Thursday, 1 February 2018

Batman VS Two Face



Star's Hip Enterprise

Batman VS Two Face
USA 2017 Directed by Rick Morales
Warner Brothers Blu Ray Zone B


Batman VS Two Face is an animated feature from the end of last year which serves as a sequel to the previous year’s Batman - The Return Of The Caped Crusaders (which I reviewed here). The animation continues the adventures of the 1960s TV show in much the same way that the recent comics series Batman 1966 has done. Like the previous movie, this one features original TV show stars reprising their roles. So we have Adam West as the voice of Batman, Burt Ward as the voice of Robin and Julie Newmar as the voice of Catwoman. In addition to Newmar we also have a character called Lucilee Diamond who, towards the end of the movie, finds herself dressed up as Catwoman. I didn’t know it until I spotted her in the end credits but this character is voiced by none other than Lee Meriwether, who played Catwoman opposite West and Ward in the 1966 Batman movie.

Rounding out this fine cast we have the inclusion of a famous Batman super villain who was one of the few who never made it into the TV series, played by an actor who was in his heyday at around the same time and who also, strangely, never made it into an episode of the original show. So here we have Two-Face, aka schizophrenically scarred ex DA Harvey Dent, played wonderfully by Captain Kirk himself, William Shatner. It was really a blast seeing him take on the voicing duties here and it’s quite fitting that the face the animators have given him here is that of a young Shatner of the time... so a purr-fect fit.

We also have a load of current voice talent, as in the last one, taking the parts of various other roles from the TV show's rogues gallery and, mostly, getting a really good match for the voices. The knock off versions of Cesare Romero’s Joker, Frank Gorshin’s Riddler and, in a more expanded role here, Victor Buono’s King Tut are all absolutely fabulous renditions of what the actors sounded like back in the day. For some reason, I’m still having some trouble hearing the similarities to Burgess Meredith’s iconic rendition of The Penguin but he doesn’t have as big a part this time around, to be fair.

While this is not nearly as witty or clever as the first film in this second and, alas, probably last movie in the series (due to the recent demise of lead actor Adam West... this is his last movie appearance), the film is also not nearly as convoluted but, while the story is simpler in this rendition, it doesn’t stop this film from being any less jokey or entertaining and, in some ways, I think I possibly enjoyed this second one even more than the first (although I suspect it doesn’t have as much repeat value as the initial installment).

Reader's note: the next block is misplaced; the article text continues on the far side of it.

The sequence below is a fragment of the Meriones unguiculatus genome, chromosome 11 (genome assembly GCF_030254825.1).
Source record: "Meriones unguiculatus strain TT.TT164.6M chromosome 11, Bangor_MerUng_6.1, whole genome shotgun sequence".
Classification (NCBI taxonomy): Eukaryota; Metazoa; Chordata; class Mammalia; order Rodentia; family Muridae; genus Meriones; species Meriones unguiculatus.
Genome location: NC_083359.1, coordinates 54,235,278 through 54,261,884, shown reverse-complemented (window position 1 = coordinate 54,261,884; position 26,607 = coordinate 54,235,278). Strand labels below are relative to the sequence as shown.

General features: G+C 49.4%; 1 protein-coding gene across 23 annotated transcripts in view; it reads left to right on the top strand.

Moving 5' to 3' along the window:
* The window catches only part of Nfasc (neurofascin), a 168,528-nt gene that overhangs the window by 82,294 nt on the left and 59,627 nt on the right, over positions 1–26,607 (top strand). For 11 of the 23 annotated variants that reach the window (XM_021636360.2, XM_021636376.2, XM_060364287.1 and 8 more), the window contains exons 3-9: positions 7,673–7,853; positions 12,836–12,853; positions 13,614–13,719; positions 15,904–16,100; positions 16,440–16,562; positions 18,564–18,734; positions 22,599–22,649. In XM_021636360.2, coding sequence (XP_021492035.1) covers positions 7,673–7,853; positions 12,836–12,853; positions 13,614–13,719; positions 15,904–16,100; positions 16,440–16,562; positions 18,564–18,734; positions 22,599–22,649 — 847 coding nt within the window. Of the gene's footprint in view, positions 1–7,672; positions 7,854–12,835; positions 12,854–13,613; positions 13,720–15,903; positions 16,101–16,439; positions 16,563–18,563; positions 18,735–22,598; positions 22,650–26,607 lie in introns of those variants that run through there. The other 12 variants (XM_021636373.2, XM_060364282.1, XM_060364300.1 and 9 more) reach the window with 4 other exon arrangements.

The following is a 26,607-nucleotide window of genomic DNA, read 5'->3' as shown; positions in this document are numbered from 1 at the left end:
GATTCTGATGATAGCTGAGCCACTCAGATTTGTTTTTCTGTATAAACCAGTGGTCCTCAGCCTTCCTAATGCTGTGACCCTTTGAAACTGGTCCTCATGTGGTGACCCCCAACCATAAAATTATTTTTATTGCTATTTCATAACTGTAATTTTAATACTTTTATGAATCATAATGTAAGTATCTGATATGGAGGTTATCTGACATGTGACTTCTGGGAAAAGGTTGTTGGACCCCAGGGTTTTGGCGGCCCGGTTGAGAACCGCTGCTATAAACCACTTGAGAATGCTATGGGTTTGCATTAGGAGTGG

The plot gives us a slightly new version of the creation for the Two Face character. This time it involves him being sprayed in the face with the collected essence of evil from a machine invented by Hugo Strange... and this also allows the writers to play fast and loose with the way his physical deformities (not to mention magically changing clothing... don’t even go there) manifest themselves and appear/disappear at will. If you’re a purist in terms of how your super villains are put together and worry about the consistency and logic of their incarnation then this movie is not going to be for you. If, however, you take it in the spirit in which it is intended... a light flashback to a simpler and much loved 1960s TV show, then you’re in for a treat.

The film has a fairly short running time of 1 hour and 12 minutes (which is six minutes down on the first film) but this doesn’t mean any of it feels too short and, like always, the animators and writers have fun with the gags.... such as an onomatopoeic punching effect spelling out SPRANG! in memory, presumably, of former Batman artist Dick Sprang... or having the climax of the movie take place in Lorenzo’s Oil Factory. Most of the jokes are pretty much on the mark here and, even though it doesn’t feel nearly clever as their first go around the block with this animated incarnation, it still brought a smile to the face and chuckles to the lips on more than one occasion.

The musical soundtrack, too, is spot on again with the three composers from the previous movie, Kristopher Carter, Michael McCuistion and Lolita Ritmanis, doing an excellent job at giving Neil Hefti and Nelson Riddle a run for their money when it comes to sounding like the old shows and movie. A word of warning... the CD version of the score is only available exclusively from one site in the US and they won’t ship it out to the UK (or many other countries, by the looks of it) so, if you want a copy, you need to find a US friend to send one on to you (and thanks very much again Treva, for gifting this soundtrack to me for Christmas, it’s a great score and much appreciated).

And that’s really all I’ve got to say about this one. A short but hopefully sweet review and, even though it’s not live action, this is a fine swan song for Adam West and I hope he would have been proud of the result. If you liked the old Batman TV show or were a fan of Batman - The Return Of The Caped Crusaders and... especially if you loved both... then Batman VS Two Face is more than worth some of your time. It’s Bat-tastic.

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